[ViewAdded] public function userListViewAdded( view : UserListView ) : void { this.view = view; } [ViewRemoved] public function userListViewRemoved( view : UserListView ) : void { this.view = null; }

The existence of these tags in a Prototype bean will not trigger the creation of that bean just because a matching view is added/removed. The bean instance containing these tags must already exist when the view event occurs.

ViewNavigator Metadata Tag


In Flex mobile projects, you can now use the [ViewNavigator] tag to get a reference to the ViewNavigator instance in non-view classes. This works in a manner similar to [ViewAdded]:

[ViewNavigator] public var viewNavigator : ViewNavigator;

Note that a ViewNavigator injection is not guaranteed to be populated by the time [PostConstruct] methods run, due to the timing around the creation of the ViewNavigator by the Flex mobile SDK.

Bean Life Cycle Management


Page Contents:
Manually Creating and Destroying Beans [PostConstruct] and [PreDestroy] SwizConfig Options Swiz and Flex Life Cycle Steps

Manually Creating and Destroying Beans


Swiz provides an event-based mechanism to create or destroy beans. To create a new bean, you can dispatch the BeanEvent.SET_UP_BEAN or BeanEvent.ADD_BEAN events:

[Dispatcher] public var dispatcher : IEventDispatcher; private function createNewBean() : void { userModel : UserModel = new UserModel(); // Swiz will create a bean for the userModel, and process any metadata in it. dispatcher.dispatchEvent( new BeanEvent( BeanEvent.SET_UP_BEAN, userModel ) ); }

Both SET_UP_BEAN and ADD_BEAN will process the target object as a bean. The difference between these events is that ADD_BEAN will also add the bean as a singleton to the BeanFactory cache, while SET_UP_BEAN does not add the new bean to the cache.

Similarly, to destroy a bean, you dispach the BeanEvent.TEAR_DOWN_BEAN or BeanEvent.REMOVE_BEAN events:

private function destroyBean() : void { // Swiz will destroy the userModel bean, clean up any injected objects, and delete any injection bindings. dispatcher.dispatchEvent( new BeanEvent( BeanEvent.TEAR_DOWN_BEAN, userModel ) ); }

The tear down events mirror the set up events discussed previously: TEAR_DOWN_BEAN cleans up the target by removing injections, event handlers, etc., while REMOVE_BEAN cleans up the bean as well as removing it from the singleton cache in the BeanFactory.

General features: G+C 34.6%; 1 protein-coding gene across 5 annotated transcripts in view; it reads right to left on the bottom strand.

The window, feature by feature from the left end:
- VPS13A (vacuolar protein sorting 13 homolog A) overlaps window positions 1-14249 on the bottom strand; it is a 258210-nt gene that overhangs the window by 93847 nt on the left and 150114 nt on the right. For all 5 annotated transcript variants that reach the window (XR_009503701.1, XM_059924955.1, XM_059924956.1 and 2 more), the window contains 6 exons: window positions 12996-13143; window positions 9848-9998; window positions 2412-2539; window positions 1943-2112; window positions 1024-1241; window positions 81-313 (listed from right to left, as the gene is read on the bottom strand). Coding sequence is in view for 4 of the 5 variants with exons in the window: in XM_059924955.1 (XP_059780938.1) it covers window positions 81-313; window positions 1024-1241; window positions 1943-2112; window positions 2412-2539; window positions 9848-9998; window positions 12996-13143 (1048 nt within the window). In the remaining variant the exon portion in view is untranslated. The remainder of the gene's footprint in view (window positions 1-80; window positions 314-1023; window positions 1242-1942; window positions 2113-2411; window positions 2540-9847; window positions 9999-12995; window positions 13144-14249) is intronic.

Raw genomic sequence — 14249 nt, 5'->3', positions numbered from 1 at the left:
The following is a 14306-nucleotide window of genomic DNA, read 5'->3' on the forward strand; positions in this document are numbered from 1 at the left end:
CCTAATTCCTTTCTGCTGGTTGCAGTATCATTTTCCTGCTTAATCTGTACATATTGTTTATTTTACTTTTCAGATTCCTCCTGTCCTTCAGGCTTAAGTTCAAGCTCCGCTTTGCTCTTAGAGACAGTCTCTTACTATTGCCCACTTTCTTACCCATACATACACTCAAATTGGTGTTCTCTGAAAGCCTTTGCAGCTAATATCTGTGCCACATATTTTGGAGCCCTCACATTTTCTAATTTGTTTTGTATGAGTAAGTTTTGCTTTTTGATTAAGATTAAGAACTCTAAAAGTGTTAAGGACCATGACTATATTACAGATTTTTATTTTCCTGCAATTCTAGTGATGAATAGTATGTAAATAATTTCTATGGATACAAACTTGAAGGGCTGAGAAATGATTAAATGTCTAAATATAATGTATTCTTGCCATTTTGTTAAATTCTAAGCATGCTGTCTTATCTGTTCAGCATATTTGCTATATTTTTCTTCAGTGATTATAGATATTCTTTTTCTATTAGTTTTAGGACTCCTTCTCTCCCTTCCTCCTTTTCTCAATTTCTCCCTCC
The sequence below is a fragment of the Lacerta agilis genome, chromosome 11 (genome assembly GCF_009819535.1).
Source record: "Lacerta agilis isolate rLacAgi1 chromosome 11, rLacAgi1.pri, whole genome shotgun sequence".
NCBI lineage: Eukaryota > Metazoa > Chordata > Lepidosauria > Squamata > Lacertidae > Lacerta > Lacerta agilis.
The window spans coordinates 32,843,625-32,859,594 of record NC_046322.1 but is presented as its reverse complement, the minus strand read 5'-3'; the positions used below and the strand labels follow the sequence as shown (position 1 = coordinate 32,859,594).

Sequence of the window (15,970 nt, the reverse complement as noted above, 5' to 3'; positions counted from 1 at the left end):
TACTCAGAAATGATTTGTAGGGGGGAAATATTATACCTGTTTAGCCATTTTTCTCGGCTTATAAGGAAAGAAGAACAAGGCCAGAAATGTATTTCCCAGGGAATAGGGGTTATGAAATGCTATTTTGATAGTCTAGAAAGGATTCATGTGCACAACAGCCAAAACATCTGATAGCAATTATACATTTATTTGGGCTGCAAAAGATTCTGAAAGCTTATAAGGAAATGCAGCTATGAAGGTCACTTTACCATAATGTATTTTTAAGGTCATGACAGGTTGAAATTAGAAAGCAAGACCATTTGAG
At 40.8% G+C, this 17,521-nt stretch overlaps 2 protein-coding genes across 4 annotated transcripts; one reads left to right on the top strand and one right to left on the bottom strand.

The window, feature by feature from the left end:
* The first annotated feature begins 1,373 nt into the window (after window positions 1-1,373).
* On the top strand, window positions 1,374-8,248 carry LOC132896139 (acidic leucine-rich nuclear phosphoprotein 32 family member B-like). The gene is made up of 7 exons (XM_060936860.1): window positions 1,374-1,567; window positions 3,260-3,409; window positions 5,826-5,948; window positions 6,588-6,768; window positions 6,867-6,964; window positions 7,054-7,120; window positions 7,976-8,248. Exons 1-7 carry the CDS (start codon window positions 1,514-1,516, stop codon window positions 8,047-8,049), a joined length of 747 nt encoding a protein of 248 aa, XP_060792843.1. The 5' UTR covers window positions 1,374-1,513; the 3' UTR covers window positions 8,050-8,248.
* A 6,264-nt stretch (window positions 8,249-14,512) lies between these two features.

Since BeanEvent is a bubbling event, you can dispatch it from a view. If you dispatch them from non-view beans, be sure you use an injected dispatcher so that Swiz can handle the event.

If necessary, you can directly call the setUpBean() and tearDownBean() methods on the BeanFactory. Since these methods both take a Bean instance as an argument, you can use the createBeanForSource() method on the BeanFactory to generate a Bean instance that you can then pass into the set up and tear down methods. However, in general the event-based approach to creating and tearing down beans should be the preferred approach.

[PostConstruct] and [PreDestroy]


Swiz provides two metadata tags which allow you to trigger methods when any bean is set up or torn down. You can decorate a public method with [PostConstruct] and that method will be invoked by the framework after the bean has been set up, had dependencies injected, and had mediators created. For example:
package org.swizframework.quickswiz.controller { import org.swizframework.quickswiz.service.UserService; public class UserController { [Inject] public var userService : UserService; [PostConstruct] /** * [PostConstruct] methods are invoked after all dependencies are injected. */ public function createDefaultUser() : void { userService.loadDefaultUser(); } } }

Similarly, a public method decorated with [PreDestroy] will be called when a bean is destroyed by Swiz. This would happen if a UI component is removed from the stage, or a module is unloaded.
package org.swizframework.quickswiz.controller { import org.swizframework.quickswiz.service.UserService; public class UserController { [Inject] public var userService : UserService; [PreDestroy] /** * [PreDestroy] methods are invoked when a bean is destroyed. */ public function clearPollingTimer() : void { userService.stopPolling(); } } }

SwizConfig Options